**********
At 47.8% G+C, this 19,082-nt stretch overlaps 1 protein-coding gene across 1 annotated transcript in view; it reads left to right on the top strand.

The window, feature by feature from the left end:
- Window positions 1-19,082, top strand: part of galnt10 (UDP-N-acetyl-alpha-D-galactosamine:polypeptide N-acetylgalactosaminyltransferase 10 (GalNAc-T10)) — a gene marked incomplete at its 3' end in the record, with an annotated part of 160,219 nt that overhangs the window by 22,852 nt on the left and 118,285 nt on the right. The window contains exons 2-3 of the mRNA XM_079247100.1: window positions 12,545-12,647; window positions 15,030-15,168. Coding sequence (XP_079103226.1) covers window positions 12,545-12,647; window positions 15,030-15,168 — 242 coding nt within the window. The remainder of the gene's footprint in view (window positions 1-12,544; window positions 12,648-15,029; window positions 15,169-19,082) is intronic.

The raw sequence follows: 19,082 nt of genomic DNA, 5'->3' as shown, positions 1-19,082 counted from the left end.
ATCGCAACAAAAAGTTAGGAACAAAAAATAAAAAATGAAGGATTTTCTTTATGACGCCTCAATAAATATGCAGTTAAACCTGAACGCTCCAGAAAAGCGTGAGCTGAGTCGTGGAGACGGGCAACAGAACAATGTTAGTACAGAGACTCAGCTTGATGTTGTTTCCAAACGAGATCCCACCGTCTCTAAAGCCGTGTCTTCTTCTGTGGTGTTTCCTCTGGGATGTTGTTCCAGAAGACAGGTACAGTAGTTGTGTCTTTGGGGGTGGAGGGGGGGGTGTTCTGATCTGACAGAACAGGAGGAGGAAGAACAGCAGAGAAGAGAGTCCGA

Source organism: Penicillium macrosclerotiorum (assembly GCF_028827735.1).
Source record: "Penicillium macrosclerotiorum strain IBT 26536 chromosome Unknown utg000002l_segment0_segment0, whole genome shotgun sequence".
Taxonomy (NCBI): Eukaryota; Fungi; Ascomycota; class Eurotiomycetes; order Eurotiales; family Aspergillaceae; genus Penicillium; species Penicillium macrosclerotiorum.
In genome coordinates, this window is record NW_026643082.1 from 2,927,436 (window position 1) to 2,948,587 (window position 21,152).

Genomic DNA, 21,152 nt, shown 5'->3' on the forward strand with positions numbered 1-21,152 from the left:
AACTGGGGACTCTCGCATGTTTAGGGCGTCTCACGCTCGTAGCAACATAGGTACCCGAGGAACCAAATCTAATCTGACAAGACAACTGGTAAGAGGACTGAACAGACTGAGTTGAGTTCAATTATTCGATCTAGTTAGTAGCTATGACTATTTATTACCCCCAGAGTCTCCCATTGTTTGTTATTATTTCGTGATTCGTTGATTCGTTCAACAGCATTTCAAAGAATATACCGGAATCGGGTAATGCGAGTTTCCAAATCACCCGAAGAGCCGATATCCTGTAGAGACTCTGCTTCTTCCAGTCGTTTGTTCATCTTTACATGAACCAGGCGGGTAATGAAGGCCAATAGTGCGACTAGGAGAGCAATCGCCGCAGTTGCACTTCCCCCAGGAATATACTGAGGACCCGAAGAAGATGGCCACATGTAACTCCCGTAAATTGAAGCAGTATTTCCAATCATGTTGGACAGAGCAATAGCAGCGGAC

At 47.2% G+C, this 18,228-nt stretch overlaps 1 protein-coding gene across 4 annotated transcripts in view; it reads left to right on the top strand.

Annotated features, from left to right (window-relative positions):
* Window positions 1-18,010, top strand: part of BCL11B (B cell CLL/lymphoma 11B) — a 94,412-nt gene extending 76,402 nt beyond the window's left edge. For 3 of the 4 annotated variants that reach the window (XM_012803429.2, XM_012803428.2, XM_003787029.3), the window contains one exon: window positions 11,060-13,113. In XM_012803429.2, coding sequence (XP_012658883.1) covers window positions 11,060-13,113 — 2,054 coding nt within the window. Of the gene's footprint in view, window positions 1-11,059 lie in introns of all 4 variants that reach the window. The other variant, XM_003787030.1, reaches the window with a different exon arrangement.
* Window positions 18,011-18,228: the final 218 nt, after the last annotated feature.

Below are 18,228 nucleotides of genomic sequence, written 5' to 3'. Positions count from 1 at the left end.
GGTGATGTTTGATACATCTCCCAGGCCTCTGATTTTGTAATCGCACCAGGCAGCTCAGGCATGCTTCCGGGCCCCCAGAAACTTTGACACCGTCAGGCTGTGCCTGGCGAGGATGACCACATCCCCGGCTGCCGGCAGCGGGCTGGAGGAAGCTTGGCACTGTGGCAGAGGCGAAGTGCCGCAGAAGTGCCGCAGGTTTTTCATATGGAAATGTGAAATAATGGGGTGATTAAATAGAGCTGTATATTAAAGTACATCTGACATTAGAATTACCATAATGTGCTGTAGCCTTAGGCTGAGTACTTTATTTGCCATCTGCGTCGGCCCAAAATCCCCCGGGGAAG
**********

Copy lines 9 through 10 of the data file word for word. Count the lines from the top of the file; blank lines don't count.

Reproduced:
In genome coordinates, this window is record NW_026643082.1 from 2,927,436 (window position 1) to 2,948,587 (window position 21,152).

Genomic DNA, 21,152 nt, shown 5'->3' on the forward strand with positions numbered 1-21,152 from the left: